Things to Consider while choosing a Gaming Laptop
There are many factors to consider while buying a gaming laptop. You might feel lost among the various types of graphic card categories and how they affect a laptop's performance. Perhaps you are not sure about which panel to pick. Or you might be unaware of technical terms like DLSS and Ray Tracing. So, here are some tips that will ease the process of picking a good gaming laptop.
6 Tips for a Good Gaming Laptop (2022)
1. Choose an Operating System
An Operating system has always been the central to a computer - whether a gaming laptop or otherwise. While Windows has been proven to be the gold standard for computer gaming for a long time now, other platforms like macOS and Linux have their utilizations too. In our case, Windows is the definite choice to make, mainly for software compatibility when it comes to games.
Over it's last few releases, Microsoft’s Windows OS has truly transformed a lot. The latest Windows 11 was a little buggy at first, but now has become an OS that performs faster and more efficiently than it's predecessor. However, if you are the type of gamer who wants a wide range of support and compatibility for almost every game out there, Windows 10 is the best option to choose since it is stable and almost every PC game works well on it.
2. Know your Processor (CPU)
How to test a processor
A processor is the brain of the system, and when you’re investing a sizeable amount of money in a product, the preference should be for a brain that can think fast. Here are the points you should keep in consideration while judging a CPU:
Companies like Intel and AMD update their processors on a yearly basis, and the different generations are a handy way to categorize them. Newer generations are built on newer technologies and are faster and more power-efficient. For instance, an Intel i7-11700K (11th Gen) is comparatively faster than an i7-6700K (6th Gen). When you’re looking for a new laptop, try getting the latest generation processor.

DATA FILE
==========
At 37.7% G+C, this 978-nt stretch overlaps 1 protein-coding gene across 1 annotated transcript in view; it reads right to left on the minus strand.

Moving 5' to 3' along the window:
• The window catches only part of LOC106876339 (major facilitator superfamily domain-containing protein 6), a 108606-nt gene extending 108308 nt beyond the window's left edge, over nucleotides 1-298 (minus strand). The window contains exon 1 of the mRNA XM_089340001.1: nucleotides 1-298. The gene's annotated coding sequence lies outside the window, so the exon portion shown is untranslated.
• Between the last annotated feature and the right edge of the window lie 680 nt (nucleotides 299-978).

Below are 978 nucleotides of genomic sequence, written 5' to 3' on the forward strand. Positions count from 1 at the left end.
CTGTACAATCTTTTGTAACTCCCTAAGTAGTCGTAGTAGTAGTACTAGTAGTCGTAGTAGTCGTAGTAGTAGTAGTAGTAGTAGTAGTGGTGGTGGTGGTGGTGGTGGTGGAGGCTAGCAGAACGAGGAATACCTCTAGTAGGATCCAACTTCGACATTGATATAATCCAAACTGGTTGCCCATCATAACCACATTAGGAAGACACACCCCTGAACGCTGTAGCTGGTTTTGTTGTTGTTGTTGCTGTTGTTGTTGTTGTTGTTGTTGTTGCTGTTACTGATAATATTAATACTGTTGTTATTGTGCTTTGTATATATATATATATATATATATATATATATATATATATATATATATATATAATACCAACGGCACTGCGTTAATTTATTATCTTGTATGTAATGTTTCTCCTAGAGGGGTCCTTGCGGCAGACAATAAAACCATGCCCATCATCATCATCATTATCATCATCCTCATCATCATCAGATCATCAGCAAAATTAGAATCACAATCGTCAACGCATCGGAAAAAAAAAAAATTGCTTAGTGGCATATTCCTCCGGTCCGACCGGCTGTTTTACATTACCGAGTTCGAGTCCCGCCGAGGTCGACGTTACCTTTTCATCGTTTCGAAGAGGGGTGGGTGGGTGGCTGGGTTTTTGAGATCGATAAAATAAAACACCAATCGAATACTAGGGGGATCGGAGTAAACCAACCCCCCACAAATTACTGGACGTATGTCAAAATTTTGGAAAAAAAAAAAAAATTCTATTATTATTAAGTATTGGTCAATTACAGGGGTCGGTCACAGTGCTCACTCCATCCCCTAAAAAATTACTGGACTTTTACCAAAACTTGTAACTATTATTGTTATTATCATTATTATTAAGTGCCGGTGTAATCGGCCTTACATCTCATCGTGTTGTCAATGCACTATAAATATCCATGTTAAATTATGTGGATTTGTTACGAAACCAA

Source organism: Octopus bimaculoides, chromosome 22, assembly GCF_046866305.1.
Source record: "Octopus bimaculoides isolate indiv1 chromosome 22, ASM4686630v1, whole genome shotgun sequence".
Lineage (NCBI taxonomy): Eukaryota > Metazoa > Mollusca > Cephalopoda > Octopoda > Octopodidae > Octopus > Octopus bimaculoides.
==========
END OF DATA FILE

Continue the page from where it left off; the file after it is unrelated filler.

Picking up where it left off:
One of the principal factors in selecting a processor is finding out its clock speed. Without becoming too technical, the clock speed of a processor is essentially the speed at which a processor can calculates binary instructions. Clock speed is measured in GHz, which means a 3.2 GHz CPU will execute at a frequency of 3.2 billion oscillations per second.
However, as newer processors have been released, their design and architecture have been updated, and this means that old CPUs with a higher clock speeds might often be outpaced by newer ones running on lower clock speeds.
Clock speed is essential for gaming since the faster a CPU’s frequency, the better will be the gaming experience. Especially for more complex games, like open-world ones where rendering the environment involves a massive amount of parallel calculations, this factors in very heavily.
Number of Cores
Just like clock speed, a CPU with multiple cores for better performance is a great option. Cores act like unique units that help a CPU multitask and get work at a great pace. This happens when a single task is divided into different sections, and each individual thread is given to different cores for effectively parallel processing.
3. The Graphics Card (GPU)